Folks that attend the Texas Landscape Safari always enjoy a good sunset to photograph on a quiet spring evening in April. This is a small slice of heaven folks, right here in Texas!

Pedernales Falls

Pedernales Falls State Park – Johnson City, Texas
Copyright © 2010 Jeff Lynch Photography
Shot taken with a Canon EOS 5D Mark II set on aperture (Av) priority using an EF 17-40mm f/4L USM lens tripod mounted. The exposure was taken at 19mm, f/16 for 1/6th of a second at ISO 100 using a Singh-Ray warming polarizer filter. Post capture processing was done in Adobe’s Lightroom 3.

Click on the image above for a larger version.

Workshop Preparation – Flying Straight & Level

In landscape photography its the little things that count. One of the most important aspects of creating a well composed landscape image is knowing where “level” is. This is especially true when your background is hilly or mountainous. We use our sense of “level” so much every day that a person will look at an image on the web or in print and instinctively know if it’s not perfectly level.

Nikon's Virtual HorizonFinding the perfect “level” has always been fairly easy for Nikon shooters since inclusion of a Virtual Horizon in the D3, D300 and D700 firmware and now owners of Canon’s EOS 7D have the same thing.

Before you run out and buy a new camera, there is a simple answer that works for all of us. The folks at Adorama sell a great little Hot Shoe Bubble Level 337 made by Manfrotto that takes all the guesswork out of finding a perfect “level” in our landscape images. For $32.00 it’s an inexpensive tool that every landscape photographer should carry with them in the field and it’s a required accessory during the Texas Landscape Safari.

Hot Shoe Bubble Level

Hot Shoe Bubble Level
Copyright © 2008 Jeff Lynch Photography
Shots taken with a Canon Powershot G9 hand-held at 30mm, f/4.0 for 1/320th of a second at ISO 200 on SanDisk digital film. All post capture processing was done in Lightroom 2.

Citadel – Palo Duro Canyon State Park, Texas

Want to add some drama to your landscape images? Looking for a way to have your best shots stand out from the crowd? Take a step back in time and relearn what you’ve forgotten from the early 70’s, to think in black & white!

If you’re like a lot of us that grew up before the age of “digital” when color film processing & printing was expensive beyond compare, you remember shooting roll after roll of 36 exposure Kodak Tri-X black & white film. Tri-X was one of Kodak’s most popular and versatile films and could be “pushed” from its native ASA 400 (before ISO) to ASA 1600 and beyond. The contrast in Tri-X negatives was spectacular as was the film’s “dynamic range” (different shades of gray). Photographers the world over praised Tri-X as the sports shooter’s best friend, the landscape shooter’s savior and the wedding photographer’s ticket to success.

Tri-X could be gently “push processed” from 400 to over 1600 allowing sports photographers to shoot night football, indoor basketball and even the dreaded hockey game at shutter speeds capable of freezing the action. Landscape photographers by the hundreds shot Tri-X at ASA 400 and found an inexpensive film that was capable of rendering scenes comparable to Ansel Adam’s large-format zone system. But it was the wedding photographer that made this film famous. No longer did a wedding photographer have to lug around 20 – 30 lbs of lighting gear just to shoot a few candid shots. Like sports shooters, wedding photographers quickly learned to push Tri-X to ASA 1600 or even 3200 with wonderful results and acceptable grain.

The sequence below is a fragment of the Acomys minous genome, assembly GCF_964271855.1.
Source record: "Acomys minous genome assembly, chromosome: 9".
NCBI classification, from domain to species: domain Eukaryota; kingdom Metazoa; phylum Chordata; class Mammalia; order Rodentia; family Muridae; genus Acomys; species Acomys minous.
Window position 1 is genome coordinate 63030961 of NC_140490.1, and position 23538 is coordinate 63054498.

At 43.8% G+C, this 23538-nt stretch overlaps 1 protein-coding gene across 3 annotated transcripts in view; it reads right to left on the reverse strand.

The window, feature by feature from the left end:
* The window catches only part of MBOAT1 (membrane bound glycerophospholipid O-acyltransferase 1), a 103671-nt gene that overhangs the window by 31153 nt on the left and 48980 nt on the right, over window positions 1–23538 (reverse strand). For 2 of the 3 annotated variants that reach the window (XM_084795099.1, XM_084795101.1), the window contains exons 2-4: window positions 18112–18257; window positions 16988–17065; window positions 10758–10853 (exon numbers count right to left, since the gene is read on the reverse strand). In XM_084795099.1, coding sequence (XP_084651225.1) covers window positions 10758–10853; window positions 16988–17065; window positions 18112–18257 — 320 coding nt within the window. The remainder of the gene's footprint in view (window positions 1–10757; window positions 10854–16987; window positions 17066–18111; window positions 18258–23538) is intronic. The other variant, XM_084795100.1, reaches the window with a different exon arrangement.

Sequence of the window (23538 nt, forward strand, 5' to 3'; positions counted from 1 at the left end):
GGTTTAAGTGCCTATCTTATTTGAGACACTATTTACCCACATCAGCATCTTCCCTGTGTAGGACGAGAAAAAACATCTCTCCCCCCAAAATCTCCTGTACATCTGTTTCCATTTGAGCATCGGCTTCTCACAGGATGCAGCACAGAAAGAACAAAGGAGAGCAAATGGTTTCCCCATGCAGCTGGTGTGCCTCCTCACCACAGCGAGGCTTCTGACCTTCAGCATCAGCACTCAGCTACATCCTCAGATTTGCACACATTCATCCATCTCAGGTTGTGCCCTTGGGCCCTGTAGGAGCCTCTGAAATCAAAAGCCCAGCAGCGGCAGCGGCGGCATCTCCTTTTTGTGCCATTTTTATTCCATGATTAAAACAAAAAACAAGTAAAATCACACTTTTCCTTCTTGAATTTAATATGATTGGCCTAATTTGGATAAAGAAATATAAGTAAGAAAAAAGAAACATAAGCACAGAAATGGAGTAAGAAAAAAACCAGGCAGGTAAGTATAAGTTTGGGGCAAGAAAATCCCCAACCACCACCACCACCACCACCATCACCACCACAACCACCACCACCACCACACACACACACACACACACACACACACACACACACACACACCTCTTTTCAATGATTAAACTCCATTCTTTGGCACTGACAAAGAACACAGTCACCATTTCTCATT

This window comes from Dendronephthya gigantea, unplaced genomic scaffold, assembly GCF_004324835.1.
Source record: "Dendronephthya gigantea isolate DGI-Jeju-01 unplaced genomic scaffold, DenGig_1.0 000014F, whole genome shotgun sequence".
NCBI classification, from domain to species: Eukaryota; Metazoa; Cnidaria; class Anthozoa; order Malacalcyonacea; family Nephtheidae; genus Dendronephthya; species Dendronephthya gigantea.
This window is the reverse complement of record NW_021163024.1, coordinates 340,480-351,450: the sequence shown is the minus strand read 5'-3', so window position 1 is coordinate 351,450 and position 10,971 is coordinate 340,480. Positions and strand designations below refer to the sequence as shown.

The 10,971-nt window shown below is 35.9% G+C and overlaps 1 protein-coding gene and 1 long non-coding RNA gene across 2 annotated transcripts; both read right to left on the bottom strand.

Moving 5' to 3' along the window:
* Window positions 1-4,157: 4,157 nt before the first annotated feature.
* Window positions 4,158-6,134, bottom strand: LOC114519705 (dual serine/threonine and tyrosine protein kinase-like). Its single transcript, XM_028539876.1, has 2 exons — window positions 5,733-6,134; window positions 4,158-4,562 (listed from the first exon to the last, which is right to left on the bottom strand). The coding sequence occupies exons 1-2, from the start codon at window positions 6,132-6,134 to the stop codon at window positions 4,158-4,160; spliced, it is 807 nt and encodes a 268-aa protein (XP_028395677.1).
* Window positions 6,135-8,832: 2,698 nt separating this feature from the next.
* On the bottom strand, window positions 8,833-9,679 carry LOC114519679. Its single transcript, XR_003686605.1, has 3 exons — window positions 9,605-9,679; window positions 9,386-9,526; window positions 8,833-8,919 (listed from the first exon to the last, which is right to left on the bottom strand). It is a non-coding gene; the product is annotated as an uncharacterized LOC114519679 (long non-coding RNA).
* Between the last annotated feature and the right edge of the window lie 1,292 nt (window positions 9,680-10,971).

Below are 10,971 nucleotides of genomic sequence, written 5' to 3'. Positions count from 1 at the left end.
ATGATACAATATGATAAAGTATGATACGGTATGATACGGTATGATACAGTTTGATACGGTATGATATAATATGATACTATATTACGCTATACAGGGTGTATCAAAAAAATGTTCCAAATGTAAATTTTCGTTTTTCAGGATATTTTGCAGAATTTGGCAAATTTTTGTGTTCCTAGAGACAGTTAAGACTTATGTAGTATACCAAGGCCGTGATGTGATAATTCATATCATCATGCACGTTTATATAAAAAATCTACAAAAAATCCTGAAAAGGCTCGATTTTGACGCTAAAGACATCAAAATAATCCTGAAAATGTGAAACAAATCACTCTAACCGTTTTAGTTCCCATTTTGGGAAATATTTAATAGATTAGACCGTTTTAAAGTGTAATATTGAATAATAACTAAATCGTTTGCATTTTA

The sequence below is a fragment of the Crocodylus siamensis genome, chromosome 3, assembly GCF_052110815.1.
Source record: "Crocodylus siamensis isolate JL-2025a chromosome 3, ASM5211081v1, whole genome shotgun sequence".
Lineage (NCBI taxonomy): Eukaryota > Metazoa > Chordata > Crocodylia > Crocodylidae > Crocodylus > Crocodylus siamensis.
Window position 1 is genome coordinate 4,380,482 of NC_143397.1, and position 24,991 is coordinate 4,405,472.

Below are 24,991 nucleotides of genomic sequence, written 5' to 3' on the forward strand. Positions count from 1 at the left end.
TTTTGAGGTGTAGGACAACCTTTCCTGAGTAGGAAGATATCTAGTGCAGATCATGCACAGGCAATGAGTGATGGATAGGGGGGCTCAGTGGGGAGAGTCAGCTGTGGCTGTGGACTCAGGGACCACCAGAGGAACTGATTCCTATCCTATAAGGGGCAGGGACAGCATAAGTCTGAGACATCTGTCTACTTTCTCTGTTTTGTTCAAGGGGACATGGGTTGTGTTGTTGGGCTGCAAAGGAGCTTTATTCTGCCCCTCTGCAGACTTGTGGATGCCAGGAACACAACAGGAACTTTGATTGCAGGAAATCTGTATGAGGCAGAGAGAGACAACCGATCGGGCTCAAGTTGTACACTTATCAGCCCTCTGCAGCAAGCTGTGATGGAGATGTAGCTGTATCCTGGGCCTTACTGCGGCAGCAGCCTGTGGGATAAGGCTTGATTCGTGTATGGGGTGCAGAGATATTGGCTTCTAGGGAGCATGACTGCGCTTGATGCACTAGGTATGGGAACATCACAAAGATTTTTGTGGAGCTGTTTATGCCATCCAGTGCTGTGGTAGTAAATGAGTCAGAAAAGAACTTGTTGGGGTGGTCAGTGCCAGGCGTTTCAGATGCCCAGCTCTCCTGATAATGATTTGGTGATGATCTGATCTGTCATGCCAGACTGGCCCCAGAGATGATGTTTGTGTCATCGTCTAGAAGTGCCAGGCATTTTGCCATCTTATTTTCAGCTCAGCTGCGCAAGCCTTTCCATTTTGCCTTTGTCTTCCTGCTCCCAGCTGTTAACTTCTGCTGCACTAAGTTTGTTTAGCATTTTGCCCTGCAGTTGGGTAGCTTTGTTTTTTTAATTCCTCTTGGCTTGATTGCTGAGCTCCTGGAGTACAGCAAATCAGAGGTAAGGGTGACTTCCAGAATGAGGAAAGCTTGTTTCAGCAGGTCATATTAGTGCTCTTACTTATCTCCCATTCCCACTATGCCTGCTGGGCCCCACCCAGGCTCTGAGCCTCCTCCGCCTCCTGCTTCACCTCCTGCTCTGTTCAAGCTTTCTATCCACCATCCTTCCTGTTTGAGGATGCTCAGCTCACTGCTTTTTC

Citadel

Citadel – Palo Duro Canyon State Park, Texas
Copyright © 2010 Jeff Lynch Photography
Shot taken with a Canon EOS 5D Mark II set on aperture (Av) priority using an EF 17-40mm f/4L USM lens tripod mounted. The exposure was taken at 21mm, f/18 for 1/15th of a second at ISO 100 using a Singh-Ray warming polarizer filter. Post capture processing was done in Adobe’s Lightroom 3 and Nik Software’s Silver Efex Pro.

Click on the image above for a larger version.

Today we shoot with 21 megapixel CMOS sensors in cameras that are more computer than mechanical. We use computer-ground lenses sharper and smaller than we ever thought possible and we develop & print our work electronically, using incredibly powerful software like Adobe Lightroom or Apple Aperture.

And while these technologies have made our photography more plentiful and less time consuming, we still find drama, detail and beauty in a simple black & white photograph reminiscent of our work from 35 years ago, when all we had was a Canon FTb, a 50mm lens and a few rolls of Tri-X to play with.

Still Waiting for Spring

I spent most of the weekend in La Grange, Texas doing a little one-on-one coaching at the Monument Hill & Kreische Brewery State Historic Site. I hadn’t been up to La Grange in a few months and had hoped that the trees would have begun to bloom, but no such luck. We haven’t seen much rain this winter and we’re still waiting for spring here in southeast Texas.

For those of you attending the Texas Landscape Safari next month, it’s time to break out your rain dance routine and get things moving. I’m counting on y’all to dance your little hearts out before the end of April. :-)

Waiting for Spring

Waiting for Spring – Fayetteville, Texas
Copyright © 2010 Jeff Lynch Photography
Shot taken with a Canon EOS 5D Mark II set on aperture (Av) priority using a TS-E 24mm f/3.5L II USM lens tripod mounted. The exposure was taken at 24mm, f/16 for 1/50th of a second at ISO 100 using a Singh-Ray warming polarizer & 2-stop graduated neutral density filter. Post capture processing was done in Adobe’s Lightroom 3.

Click on the image above for a larger version.